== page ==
It’s always best to lay a laminate, wood or tiled floor before you install any skirting boards to ensure the neatest finish. If you will be carpeting the space, then it’s worth fitting the skirting boards first. Carpet fitters like to work to a clean, straight edge, which skirting boards provide, and it also means you won’t need to rip out the skirting every time you come to replace your carpet.
- Mitre saw
- Coping saw
- Tape measure
- Silicone gun
- Skirting board
- Instant grab adhesive
- Decorator’s caulk
- Wood filler
1. Measure up
Use a tape measure to work out the length of skirting board you need and then add 20 per cent on to the total as a contingency.
2. Mark the skirting
Mark clearly on each piece of skirting board which side you want facing into the room and which way up you want it to avoid any mistakes.
3. Start with straight cuts
Start with any boards that can go in with square-edged cuts at either end, for example, either side of a chimney breast. Measure and then use a mitre saw or mitre box to give a good, straight cut.
4. Attach first board
Instant-grab adhesive is the most popular way of fixing boards, particularly in houses with plasterboard walls. Apply blobs and press the board onto the wall so the adhesive makes good contact, then wipe off any excess. If you want to screw the boards to a plasterboard wall, mark the position of the wooden studs and then put a pilot drill through the skirting board and the wall at these points. If you are fixing to a solid wall, run a pilot drill through the skirting board to mark the wall every 6cm. Drill and rawlplug these holes. Countersink the holes with a larger drill bit so the screw heads will disappear when fixed. Screws should be long enough to go through the board and at least 3cm into the wall or studs behind. Use wood filler to cover the holes before painting.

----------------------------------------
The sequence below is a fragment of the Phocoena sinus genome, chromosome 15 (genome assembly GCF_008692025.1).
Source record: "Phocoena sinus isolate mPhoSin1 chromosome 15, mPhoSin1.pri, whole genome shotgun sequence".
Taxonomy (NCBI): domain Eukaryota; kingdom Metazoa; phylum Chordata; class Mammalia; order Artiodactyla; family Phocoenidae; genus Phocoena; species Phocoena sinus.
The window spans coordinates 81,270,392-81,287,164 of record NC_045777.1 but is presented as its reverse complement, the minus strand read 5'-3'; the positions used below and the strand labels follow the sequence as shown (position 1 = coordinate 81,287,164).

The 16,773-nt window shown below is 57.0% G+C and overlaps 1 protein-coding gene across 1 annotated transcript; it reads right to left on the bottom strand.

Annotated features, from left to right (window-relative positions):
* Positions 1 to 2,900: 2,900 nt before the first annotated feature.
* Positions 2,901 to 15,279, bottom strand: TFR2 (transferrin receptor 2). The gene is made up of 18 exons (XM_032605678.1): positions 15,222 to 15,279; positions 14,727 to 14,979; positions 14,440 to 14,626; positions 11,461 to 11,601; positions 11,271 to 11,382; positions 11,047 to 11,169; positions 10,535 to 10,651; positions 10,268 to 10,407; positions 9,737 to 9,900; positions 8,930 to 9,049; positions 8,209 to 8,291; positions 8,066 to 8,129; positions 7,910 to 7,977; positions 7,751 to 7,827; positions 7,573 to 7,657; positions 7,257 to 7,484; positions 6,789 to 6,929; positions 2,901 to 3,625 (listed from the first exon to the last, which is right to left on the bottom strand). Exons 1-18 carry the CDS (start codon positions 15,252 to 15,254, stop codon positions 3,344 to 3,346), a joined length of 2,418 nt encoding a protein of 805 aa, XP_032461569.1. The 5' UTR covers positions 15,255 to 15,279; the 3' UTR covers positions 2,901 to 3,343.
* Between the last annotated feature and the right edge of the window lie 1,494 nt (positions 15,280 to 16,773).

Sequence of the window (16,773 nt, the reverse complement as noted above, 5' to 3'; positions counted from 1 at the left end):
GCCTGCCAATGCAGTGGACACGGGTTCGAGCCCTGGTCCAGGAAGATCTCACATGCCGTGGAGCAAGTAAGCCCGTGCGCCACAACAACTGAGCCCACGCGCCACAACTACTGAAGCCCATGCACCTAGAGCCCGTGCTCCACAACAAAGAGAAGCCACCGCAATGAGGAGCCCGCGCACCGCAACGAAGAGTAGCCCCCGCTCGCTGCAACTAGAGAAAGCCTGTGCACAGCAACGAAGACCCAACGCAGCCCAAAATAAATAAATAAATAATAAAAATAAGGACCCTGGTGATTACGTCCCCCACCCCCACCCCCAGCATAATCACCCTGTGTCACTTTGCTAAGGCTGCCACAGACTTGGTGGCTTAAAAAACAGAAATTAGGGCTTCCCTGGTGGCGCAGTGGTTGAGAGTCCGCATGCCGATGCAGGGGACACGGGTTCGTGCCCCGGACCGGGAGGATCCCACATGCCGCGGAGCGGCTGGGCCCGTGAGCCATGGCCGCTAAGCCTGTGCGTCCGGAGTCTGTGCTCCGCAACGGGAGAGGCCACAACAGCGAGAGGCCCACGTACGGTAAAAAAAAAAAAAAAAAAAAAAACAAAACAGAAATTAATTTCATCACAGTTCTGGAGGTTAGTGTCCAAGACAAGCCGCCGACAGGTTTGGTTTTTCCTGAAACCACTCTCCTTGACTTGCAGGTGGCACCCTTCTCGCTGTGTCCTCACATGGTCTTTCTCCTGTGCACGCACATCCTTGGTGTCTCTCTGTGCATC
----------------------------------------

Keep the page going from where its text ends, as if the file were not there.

The next board you fit needs to be ‘scribed’ so it slots into the first board you have attached to the wall. To do this, first cut a 45-degree angle in the end of the new piece of board using a mitre saw or mitre box. Then, use a coping saw to cut away the waste section. You’ll be left with the profile of the skirting board that will slot onto the section that is already attached to the wall. Practise with an off-cut first.
6. Check and fit
Check the board you’ve just cut fits cleanly with the one you’ve already attached to the wall. If you’re happy, cut or mitre the other end of the board and then attach to the wall. Plan the way your boards go in so that you’re always fitting a square end to a scribed end, never scribe both ends.
7. External corners
Where the boards meet on an external corner, mitre both pieces at a 45-degree angle to create a neat join. Measure both boards to the corner and then mark this length on the back. Place the first board on the mitre, line the saw, set at 45 degrees, up with the mark you made, and cut.
8. Cutting external angle
Make sure you cut the second board so that the 45-degree angle is in the opposite direction so that they meet. Create the opposite cut by moving a mitre saw to the other side of its axis.
Always fit mitred external corners in pairs so you can adjust them to fit together accurately, rather than attaching one and then trying to cut another to fit.
10. Fill gaps
Once complete, fill any gaps between the wall and the top of the skirting board with decorator’s caulk and then run a damp finger along the join for a neat finish. Allow to dry before painting.